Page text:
Amazon antitrust findings; Satya Nadella’s WFH tips; Mysterious $60B woman

Here’s what we’re talking about on the GeekWire Podcast this week:



a drawing of a face: GeekWire Podcast: Amazon antitrust findings; Satya Nadella’s WFH tips; Mysterious $60B woman


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GeekWire Podcast: Amazon antitrust findings; Satya Nadella’s WFH tips; Mysterious $60B woman

A long-awaited report from a U.S. House antitrust subcommittee landed this week, and it slammed Amazon, Facebook, Google and Apple for their alleged monopolistic practices in the online marketplaces they operate. Amazon responded with a scathing blog post that said the report featured “flawed thinking.”

Lots of tech people are working from home due to the pandemic, and Microsoft CEO Satya Nadella has some tips on how to do it and maintain your health and well-being. Schedule some short meetings, he says, and don’t forget your transition times.

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A new story from the Medium business publication Marker paints an extraordinary portrait of the life of one of the richest women in the world, MacKenzie Scott, which is all the more remarkable because she hasn’t given any interviews about her split from Amazon founder Jeff Bezos or her philanthropic pursuits since their divorce.

And the GeekWire Summit is going virtual this year, with sessions from Oct. 13-29, and special guests, including Bill Gates. Most sessions will be on Tuesdays and Thursdays. Check out the event site to register and get a sneak peek at who will be appearing.

Listen above, and subscribe in any podcast app.

With GeekWire’s Todd Bishop and Taylor Soper. Produced by Curt Milton. Theme music by Daniel L.K. Caldwell.

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The Science Femme Was Allegedly a White Male Professor Who Posed as Woman of Color and Bullied Women

“The Science Femme” claimed to be a female academic. She claimed to have upended efforts by her social justice-obsessed department to draft a statement condemning racism.

And when Twitter users accused her of racism, she claimed to be a woman of color herself—and an immigrant to boot.

But The Science Femme, who tweeted from the handle @piney_the, wasn’t any of those things, digital sleuths began alleging late last month. Instead, they claimed, “she” was Craig Chapman, a white male assistant professor of chemistry at the University of New Hampshire. The allegations, bolstered by an internal chemistry department email, would make Chapman at least the fourth white academic revealed to have posed as a person of color in recent weeks.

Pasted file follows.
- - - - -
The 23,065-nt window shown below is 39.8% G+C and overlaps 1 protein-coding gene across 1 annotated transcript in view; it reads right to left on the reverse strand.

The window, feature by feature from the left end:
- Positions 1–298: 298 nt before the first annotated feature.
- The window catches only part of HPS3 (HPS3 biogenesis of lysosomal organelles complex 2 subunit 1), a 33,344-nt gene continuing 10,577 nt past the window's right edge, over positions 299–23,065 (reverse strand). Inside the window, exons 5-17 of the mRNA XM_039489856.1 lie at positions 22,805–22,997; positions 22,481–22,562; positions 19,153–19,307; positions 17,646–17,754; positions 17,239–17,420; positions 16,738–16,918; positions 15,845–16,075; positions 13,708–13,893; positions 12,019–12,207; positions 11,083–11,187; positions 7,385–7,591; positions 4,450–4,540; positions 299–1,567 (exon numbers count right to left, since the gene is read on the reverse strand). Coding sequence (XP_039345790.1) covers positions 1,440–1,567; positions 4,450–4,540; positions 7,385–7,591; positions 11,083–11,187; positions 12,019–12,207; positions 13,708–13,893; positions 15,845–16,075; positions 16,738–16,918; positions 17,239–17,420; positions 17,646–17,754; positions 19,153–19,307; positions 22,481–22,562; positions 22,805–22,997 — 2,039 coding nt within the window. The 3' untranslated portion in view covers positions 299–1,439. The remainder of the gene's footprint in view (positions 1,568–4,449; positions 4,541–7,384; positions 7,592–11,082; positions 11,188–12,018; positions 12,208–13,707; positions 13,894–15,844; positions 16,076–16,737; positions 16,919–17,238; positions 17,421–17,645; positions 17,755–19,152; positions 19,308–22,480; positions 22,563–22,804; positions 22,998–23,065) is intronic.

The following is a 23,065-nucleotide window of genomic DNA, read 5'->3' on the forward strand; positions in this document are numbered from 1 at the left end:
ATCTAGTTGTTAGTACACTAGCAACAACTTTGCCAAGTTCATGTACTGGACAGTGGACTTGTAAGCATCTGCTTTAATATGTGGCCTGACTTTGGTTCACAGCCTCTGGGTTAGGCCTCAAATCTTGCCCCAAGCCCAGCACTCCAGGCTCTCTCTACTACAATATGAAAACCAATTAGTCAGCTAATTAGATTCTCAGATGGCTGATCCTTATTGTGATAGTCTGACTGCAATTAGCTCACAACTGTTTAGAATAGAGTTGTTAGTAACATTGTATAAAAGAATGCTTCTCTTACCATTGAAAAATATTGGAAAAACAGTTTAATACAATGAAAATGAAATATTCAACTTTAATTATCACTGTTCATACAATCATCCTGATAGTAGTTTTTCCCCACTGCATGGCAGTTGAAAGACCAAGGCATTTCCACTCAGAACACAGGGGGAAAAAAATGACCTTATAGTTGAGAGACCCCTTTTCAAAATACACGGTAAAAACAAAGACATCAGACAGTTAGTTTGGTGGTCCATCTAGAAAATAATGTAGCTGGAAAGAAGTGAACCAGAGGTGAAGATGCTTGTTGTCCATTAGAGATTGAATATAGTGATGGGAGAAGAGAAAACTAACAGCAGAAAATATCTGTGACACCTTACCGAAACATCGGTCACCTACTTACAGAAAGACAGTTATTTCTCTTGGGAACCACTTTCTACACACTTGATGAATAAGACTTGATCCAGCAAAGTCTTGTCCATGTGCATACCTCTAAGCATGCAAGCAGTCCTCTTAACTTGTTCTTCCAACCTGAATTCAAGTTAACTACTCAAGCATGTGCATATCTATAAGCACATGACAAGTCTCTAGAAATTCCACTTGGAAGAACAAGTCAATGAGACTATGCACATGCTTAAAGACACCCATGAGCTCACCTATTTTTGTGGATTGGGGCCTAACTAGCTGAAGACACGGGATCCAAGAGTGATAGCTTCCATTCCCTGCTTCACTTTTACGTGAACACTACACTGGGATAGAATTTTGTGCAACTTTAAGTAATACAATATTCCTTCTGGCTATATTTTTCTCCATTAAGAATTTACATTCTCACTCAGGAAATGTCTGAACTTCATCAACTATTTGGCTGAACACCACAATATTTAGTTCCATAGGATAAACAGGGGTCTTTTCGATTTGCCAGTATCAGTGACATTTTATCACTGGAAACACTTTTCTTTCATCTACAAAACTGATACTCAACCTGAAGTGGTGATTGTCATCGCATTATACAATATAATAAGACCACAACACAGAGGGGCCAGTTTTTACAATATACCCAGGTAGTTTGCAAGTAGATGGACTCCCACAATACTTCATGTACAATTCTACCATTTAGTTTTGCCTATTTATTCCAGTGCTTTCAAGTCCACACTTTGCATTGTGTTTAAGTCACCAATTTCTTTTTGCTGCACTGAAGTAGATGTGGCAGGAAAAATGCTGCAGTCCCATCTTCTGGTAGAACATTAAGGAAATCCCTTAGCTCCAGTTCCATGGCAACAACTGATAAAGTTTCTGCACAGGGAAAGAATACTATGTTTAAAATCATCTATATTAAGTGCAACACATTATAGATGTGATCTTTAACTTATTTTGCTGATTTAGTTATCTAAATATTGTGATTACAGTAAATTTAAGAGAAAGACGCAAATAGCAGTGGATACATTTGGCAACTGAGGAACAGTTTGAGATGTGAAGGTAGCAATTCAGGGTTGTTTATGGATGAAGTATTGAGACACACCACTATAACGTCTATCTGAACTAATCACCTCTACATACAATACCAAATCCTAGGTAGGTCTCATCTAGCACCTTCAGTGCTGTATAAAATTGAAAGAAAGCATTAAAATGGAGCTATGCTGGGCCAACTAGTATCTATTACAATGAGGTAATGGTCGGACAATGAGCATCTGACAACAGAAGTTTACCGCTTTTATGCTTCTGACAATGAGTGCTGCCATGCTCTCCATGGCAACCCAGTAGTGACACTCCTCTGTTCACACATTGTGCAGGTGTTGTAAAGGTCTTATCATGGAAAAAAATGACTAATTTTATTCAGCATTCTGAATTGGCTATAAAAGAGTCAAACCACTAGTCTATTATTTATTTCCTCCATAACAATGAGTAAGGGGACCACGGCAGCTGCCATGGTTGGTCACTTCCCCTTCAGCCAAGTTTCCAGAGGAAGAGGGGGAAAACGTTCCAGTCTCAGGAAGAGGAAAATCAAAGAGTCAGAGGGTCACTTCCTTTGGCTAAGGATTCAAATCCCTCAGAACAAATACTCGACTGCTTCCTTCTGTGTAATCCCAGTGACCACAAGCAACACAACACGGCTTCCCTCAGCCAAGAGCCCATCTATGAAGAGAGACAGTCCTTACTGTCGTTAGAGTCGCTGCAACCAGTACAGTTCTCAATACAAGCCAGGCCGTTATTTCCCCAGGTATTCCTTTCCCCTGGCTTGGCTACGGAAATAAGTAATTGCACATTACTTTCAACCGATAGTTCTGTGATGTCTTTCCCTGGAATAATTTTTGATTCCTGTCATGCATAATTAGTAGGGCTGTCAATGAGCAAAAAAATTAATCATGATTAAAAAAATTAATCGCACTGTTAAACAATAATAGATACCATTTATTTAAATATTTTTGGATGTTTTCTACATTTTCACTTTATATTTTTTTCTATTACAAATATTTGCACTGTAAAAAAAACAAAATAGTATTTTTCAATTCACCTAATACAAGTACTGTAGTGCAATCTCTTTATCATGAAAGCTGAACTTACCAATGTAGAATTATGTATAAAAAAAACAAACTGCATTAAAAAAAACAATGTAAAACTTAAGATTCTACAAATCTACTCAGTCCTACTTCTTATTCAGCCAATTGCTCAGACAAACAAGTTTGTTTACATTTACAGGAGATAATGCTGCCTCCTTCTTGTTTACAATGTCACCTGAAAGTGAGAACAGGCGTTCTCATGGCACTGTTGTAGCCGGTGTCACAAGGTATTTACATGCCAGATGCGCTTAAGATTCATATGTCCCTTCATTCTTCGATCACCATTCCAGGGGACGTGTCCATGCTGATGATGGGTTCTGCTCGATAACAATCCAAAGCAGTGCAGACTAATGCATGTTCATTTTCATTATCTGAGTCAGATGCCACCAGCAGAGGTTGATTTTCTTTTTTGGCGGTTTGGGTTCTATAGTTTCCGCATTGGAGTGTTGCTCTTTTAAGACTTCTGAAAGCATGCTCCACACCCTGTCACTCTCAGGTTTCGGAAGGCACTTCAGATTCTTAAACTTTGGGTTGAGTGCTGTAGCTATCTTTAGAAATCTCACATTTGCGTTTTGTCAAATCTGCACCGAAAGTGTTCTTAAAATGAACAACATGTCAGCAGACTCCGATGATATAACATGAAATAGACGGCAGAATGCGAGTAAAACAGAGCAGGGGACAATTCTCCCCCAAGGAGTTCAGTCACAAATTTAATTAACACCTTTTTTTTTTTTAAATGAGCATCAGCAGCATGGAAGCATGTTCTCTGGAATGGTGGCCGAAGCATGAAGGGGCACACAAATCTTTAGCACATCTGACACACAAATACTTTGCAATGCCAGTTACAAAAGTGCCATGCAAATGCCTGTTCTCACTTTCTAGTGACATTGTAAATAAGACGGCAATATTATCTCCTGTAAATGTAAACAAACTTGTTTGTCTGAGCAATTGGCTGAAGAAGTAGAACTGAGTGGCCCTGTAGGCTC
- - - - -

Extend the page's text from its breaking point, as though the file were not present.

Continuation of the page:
In three of those cases, academics are accused of shamelessly trying to further their own careers. But in Chapman’s case, Twitter users who came into contact with @piney_the say the account harassed real women working in science.

The University of New Hampshire said the incident was under investigation.

“UNH was recently made aware of allegations on social media about a member of its faculty,” a spokesperson told The Daily Beast. “We are deeply troubled by what we’ve learned so far and immediately launched an investigation. The employee at the center of allegations on social media is on leave and not in the classroom. In order to protect the integrity of the ongoing investigation the university is unable to comment further.”

Chapman did not return repeated requests for comment for this story. Both his account and @piney_the were deleted last week.

Susanna Harris, a microbiology Ph.D. holder who currently works in science communications, first noticed the @piney_the Twitter account in July.

“They put out this huge long thread about how they, as a woman of color in science, a professor, made a

This woman sold stolen items over the Internet for 19 years. A judge condemns her



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  • The woman agreed to pay $ 3.8 million in restitution, a sum equivalent to the total sent by buyers to her four PayPal accounts over the 19 years she was offended.

Kim Richardson, a resident of Dallas, Texas, was sentenced to 54 months in federal prison and three years in a row of supervised release for being part of an interstate theft network of merchandise sold on eBay and through Internet direct sales.

Richardson, 63, also agreed to pay $ 3.8 million in restitution, a sum equal to the total sent by buyers to his four PayPal accounts over the 19 years he was delinquent.



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The woman pleaded guilty in December 2019 and admitted that she participated in a conspiracy, which lasted from August 2000 to April 2019. During that period, Richardson periodically traveled the United States stealing items from numerous retail stores, numbering in the millions. Dollars.

“He used theft tools to deactivate the security devices and would leave the store placing the stolen merchandise in a large black bag that he carried,” says a statement from the United States Attorney’s Office for the Southern District of Texas .

Then the condemned woman sold the merchandise on the Internet and sent it through the US mail, FedEx and UPS.

Related:

This woman sold stolen items over the Internet for 19 years. A judge condemns her

Apple sues a company that it should recycle iPhones, but ended up secretly selling 100,000 units

Gucci launches a men’s dress for almost 56 thousand pesos

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